In the Gulf of Maine waters, the contrast couldn’t be more striking. Crustaceans are plentiful and the lobstering industry is thriving, while groundfish stocks are at all-time lows and the fleets are on the verge of extinction.
The effect of humans on the marine resources — from overfishing to policymaking — is undeniable, controversial and little-understood. And that’s where economic anthropologist James Acheson comes in.
In a two-year National Science Foundation-funded project, Acheson is taking a closer look at where policies and practices in the groundfish industry may have gone wrong through the years. His goal is to provide insight as to what management practices are effective — and why.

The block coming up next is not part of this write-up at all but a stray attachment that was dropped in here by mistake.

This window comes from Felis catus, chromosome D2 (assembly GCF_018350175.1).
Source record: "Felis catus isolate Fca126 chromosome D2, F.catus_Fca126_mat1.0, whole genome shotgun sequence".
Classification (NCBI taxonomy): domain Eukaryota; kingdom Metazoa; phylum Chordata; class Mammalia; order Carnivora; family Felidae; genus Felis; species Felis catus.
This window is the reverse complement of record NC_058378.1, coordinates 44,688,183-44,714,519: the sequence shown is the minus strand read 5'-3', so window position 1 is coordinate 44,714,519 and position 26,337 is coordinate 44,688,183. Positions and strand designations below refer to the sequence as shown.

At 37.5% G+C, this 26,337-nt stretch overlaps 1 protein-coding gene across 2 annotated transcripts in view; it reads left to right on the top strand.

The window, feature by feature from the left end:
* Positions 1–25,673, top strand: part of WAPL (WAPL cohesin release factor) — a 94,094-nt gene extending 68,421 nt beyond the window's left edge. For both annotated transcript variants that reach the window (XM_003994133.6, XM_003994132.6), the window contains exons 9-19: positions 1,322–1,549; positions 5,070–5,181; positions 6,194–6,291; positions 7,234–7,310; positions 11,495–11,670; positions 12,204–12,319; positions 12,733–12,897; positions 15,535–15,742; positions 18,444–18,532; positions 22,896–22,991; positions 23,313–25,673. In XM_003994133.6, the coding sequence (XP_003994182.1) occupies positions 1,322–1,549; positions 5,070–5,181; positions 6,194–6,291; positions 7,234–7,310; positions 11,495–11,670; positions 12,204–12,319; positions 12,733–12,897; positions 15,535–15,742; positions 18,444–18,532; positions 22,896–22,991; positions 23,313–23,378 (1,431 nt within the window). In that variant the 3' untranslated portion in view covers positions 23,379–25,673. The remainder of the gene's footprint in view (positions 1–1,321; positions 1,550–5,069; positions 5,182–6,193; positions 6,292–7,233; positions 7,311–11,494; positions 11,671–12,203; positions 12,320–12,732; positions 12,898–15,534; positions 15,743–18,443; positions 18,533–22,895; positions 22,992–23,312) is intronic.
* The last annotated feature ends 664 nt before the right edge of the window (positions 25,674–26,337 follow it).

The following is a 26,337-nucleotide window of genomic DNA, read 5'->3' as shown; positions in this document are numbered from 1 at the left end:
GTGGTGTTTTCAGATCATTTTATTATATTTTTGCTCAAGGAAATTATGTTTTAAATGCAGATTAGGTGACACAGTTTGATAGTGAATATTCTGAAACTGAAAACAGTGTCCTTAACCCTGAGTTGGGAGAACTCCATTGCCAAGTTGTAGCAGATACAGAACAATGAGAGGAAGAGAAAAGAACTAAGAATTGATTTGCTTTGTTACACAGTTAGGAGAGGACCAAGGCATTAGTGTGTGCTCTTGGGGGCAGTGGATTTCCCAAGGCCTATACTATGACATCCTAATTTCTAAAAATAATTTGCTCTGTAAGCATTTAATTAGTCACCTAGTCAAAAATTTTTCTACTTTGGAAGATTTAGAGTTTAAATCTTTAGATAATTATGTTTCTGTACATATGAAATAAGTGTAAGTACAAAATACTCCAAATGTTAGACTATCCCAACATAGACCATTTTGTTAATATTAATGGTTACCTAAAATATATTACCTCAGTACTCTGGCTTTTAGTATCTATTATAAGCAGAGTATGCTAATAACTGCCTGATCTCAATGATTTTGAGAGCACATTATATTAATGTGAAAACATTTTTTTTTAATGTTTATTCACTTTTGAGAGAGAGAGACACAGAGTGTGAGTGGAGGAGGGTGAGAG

For Acheson, the bottom-line question is: Why does one management plan succeed and another fail?
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